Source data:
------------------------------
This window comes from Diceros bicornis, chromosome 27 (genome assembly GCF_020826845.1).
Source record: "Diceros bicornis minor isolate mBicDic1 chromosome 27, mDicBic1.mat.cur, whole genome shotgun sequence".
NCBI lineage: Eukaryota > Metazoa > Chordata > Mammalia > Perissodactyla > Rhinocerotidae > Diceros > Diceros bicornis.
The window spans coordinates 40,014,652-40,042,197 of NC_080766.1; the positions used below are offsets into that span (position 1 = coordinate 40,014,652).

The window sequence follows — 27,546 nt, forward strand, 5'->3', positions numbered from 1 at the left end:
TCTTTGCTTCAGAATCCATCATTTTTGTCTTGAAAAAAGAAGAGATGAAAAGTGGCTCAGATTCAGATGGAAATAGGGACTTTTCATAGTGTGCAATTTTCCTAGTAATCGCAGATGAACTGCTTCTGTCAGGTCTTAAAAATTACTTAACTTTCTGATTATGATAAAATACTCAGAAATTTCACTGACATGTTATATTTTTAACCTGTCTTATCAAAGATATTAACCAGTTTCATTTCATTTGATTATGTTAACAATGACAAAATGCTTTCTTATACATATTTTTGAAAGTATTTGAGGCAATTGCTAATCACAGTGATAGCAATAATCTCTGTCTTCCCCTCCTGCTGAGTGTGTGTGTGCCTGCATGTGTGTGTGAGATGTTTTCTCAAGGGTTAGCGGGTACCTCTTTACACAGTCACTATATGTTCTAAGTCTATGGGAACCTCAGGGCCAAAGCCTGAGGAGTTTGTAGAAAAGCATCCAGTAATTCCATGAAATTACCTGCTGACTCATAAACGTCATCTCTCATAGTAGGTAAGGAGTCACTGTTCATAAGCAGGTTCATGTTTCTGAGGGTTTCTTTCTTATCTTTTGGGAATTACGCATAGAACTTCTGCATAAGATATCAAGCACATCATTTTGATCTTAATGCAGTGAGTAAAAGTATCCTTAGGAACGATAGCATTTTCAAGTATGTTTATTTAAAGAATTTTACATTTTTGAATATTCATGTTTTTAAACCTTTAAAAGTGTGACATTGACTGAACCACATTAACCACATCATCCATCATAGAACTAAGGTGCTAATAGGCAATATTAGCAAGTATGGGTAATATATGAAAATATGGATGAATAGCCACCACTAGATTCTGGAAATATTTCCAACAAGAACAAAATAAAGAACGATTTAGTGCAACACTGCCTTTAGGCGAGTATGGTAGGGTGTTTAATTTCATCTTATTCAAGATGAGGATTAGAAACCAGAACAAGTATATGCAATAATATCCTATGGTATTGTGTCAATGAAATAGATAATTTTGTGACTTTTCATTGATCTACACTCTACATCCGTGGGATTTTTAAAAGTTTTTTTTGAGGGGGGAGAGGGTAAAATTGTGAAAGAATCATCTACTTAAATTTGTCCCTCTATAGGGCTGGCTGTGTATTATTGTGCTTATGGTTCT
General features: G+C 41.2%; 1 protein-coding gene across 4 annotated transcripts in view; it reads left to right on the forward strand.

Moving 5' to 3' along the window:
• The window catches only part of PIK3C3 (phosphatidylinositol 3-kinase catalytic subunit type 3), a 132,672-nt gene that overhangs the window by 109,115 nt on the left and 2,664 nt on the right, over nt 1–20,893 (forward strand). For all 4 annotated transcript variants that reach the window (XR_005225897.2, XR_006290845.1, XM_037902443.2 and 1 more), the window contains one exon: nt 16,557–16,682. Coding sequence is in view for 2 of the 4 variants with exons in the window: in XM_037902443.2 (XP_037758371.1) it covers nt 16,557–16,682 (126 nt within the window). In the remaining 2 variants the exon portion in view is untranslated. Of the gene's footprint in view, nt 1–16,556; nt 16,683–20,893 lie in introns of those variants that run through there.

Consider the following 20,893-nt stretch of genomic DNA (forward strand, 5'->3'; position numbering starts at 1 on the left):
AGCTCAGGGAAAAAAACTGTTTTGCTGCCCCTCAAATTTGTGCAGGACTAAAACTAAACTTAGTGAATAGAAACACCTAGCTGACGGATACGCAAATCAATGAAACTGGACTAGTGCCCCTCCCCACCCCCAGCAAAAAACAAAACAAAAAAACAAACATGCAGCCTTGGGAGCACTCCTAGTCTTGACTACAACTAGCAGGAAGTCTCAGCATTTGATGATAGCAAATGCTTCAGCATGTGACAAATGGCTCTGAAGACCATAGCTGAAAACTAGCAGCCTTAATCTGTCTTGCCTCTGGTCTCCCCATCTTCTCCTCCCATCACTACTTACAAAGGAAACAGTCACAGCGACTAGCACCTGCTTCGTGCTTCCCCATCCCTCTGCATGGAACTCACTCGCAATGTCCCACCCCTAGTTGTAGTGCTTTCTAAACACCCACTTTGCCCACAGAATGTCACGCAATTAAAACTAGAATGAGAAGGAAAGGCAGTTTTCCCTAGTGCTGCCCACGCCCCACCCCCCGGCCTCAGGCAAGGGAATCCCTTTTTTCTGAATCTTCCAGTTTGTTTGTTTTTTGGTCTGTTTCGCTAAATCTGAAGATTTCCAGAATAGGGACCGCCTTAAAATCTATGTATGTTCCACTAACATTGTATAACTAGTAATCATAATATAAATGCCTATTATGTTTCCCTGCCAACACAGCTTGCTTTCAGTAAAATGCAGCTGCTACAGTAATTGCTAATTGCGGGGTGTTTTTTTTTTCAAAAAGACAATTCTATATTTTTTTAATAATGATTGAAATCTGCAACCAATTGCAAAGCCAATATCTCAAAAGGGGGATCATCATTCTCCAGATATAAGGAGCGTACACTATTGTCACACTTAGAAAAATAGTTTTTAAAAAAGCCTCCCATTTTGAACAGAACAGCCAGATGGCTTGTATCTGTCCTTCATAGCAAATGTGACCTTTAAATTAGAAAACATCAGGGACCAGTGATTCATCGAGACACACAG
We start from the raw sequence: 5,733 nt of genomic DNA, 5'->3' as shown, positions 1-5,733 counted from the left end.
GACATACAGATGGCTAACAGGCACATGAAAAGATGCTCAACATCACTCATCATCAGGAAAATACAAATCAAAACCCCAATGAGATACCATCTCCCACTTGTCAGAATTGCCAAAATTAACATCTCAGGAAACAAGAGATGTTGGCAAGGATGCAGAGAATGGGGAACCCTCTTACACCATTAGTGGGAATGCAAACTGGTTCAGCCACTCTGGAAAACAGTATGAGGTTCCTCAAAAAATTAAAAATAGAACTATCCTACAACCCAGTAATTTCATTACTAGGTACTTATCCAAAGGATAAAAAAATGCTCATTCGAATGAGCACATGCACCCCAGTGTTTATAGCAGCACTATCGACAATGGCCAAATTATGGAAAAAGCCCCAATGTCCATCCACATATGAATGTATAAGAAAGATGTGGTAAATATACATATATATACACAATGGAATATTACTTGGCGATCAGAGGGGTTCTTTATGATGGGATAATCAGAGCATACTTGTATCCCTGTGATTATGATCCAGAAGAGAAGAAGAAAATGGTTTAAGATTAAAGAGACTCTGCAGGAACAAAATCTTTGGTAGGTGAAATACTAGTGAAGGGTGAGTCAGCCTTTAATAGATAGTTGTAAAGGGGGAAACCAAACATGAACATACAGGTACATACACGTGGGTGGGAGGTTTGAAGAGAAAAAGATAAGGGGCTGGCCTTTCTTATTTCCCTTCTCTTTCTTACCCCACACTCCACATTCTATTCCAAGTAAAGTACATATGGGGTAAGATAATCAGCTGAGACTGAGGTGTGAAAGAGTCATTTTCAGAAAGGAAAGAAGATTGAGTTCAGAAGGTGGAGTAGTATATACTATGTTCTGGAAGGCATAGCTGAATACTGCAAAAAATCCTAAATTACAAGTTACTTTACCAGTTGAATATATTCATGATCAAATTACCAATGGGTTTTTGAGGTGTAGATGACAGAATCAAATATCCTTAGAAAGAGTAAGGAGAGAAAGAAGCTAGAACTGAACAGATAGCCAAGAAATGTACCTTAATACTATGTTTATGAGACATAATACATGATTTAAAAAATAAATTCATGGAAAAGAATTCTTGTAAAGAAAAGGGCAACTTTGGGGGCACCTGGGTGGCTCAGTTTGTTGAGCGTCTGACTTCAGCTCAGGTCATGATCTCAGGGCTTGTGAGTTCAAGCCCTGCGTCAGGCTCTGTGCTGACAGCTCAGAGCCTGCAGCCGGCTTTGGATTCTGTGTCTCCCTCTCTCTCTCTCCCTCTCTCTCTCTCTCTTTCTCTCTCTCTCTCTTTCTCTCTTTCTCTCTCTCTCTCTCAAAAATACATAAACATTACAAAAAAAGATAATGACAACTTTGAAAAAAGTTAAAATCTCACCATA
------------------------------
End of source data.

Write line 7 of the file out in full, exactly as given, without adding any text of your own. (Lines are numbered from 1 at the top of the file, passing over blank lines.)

General features: G+C 41.2%; 1 protein-coding gene across 4 annotated transcripts in view; it reads left to right on the forward strand.